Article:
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Mitchell Republic Covers Fight Against Summit Carbon Solutions’ Potential Use of Eminent Domain

pipeline construction

The Mitchell Republic has published a new article about landowners’ ongoing fight against the Midwest Carbon Express pipeline and Summit Carbon Solutions’ controversial attempts to use eminent domain.

As reported by the South Dakota newspaper, which also interviewed Domina Law Group Managing Lawyer Brian Jorde, Iowa-based Summit Carbon Solutions’ proposed pipeline would transport carbon dioxide emissions from ethanol plants in Nebraska, Minnesota, Iowa, South Dakota, and North Dakota through 2,000 miles of pipeline before sequestering it deep underground.

While Summit has slated early 2023 as its construction start date, the company has encountered numerous roadblocks, including permit challenges before public utilities commissions and a looming legal showdown with affected landowners – hundreds of whom are represented by Domina Law Group and Attorney Brian Jorde – who oppose the company’s attempts to use eminent domain.

At the core of these landowner challenges are arguments that Summit Carbon Solutions should not be permitted to exercise eminent domain to gain access to private property so it can construct its pipeline.

In challenges raised by Domina Law and Attorney Brian Jorde, landowners contend that allowing a private company to use eminent domain – a right typically reserved for the government and public-use projects – would set a dangerous precedent. As many landowners and advocates agree, it’s one thing for the project to move forward entirely through voluntary easements and public rights-of-way but using eminent domain to take from landowners and profit from their privately owned land is entirely unacceptable.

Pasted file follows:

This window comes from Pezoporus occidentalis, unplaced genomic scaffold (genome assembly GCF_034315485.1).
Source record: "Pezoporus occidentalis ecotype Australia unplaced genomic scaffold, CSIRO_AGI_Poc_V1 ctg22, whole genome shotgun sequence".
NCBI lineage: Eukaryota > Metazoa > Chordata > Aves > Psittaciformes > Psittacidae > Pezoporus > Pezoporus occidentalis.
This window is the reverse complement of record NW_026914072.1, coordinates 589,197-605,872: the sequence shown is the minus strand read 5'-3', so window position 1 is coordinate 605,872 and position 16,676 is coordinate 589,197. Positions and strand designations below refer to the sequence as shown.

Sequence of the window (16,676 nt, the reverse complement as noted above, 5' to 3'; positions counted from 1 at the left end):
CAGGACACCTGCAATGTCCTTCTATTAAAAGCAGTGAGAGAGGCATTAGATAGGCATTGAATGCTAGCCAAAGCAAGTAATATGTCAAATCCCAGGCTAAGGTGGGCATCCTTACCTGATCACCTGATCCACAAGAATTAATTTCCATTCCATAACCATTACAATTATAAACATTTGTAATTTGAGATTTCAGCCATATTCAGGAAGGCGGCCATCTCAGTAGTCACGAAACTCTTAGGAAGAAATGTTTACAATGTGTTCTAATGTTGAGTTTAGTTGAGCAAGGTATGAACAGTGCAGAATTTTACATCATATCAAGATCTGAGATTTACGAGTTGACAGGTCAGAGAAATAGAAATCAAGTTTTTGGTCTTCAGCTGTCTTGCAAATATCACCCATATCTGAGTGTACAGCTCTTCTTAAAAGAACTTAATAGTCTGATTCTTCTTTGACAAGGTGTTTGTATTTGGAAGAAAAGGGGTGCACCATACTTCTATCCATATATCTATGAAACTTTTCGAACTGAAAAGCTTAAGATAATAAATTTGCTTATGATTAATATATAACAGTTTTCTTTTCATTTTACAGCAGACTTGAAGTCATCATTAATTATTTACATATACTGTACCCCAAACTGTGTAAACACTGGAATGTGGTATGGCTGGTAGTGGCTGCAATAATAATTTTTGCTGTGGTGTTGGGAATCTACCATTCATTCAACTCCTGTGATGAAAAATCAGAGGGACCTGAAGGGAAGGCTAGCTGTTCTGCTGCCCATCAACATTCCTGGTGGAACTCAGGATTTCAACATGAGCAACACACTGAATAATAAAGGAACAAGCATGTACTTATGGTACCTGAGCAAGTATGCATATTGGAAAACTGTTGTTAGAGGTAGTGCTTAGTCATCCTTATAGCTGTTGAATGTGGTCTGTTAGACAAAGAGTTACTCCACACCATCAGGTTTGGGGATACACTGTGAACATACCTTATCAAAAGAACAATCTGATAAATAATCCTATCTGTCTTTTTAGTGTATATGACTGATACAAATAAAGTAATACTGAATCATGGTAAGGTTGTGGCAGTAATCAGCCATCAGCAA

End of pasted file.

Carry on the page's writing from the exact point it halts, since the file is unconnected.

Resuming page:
And profit they would. Given lucrative federal subsidies, Summit stands to reap incredible profits for itself and its questionable foreign investors, rather than the communities and property owners which own the land and assume the potential health and environmental risks associated with the pipeline.

As Brian Jorde told The Mitchell Republic, the potential windfall Summit stands to receive from tax credits alone is a clear indication that this is a money-motivated venture:

“Billions and billions and billions in tax credits that they'll trade away to their rich friends. All on the backs of hard-working South Dakotans. This is probably the worst possible project that could even be fashioned and the fact that it’s even being considered is outrageous.”

The article goes on to discuss how the conflict has also raised important questions about state and federal eminent domain laws, the need for landowners and lawmakers to work together to evaluate and amend them, and the potential to learn, as Jorde notes, “which elected officials stand with landowners and which ones don’t.” It also mentions Attorney Brian Jorde’s work representing dozens of landowners in a lawsuit to overturn a South Dakota law that’s been used to allow biological and cultural surveys without landowner permission.

Read the full article from the Mitchell Republic featuring Attorney Brian Jorde’s comments here.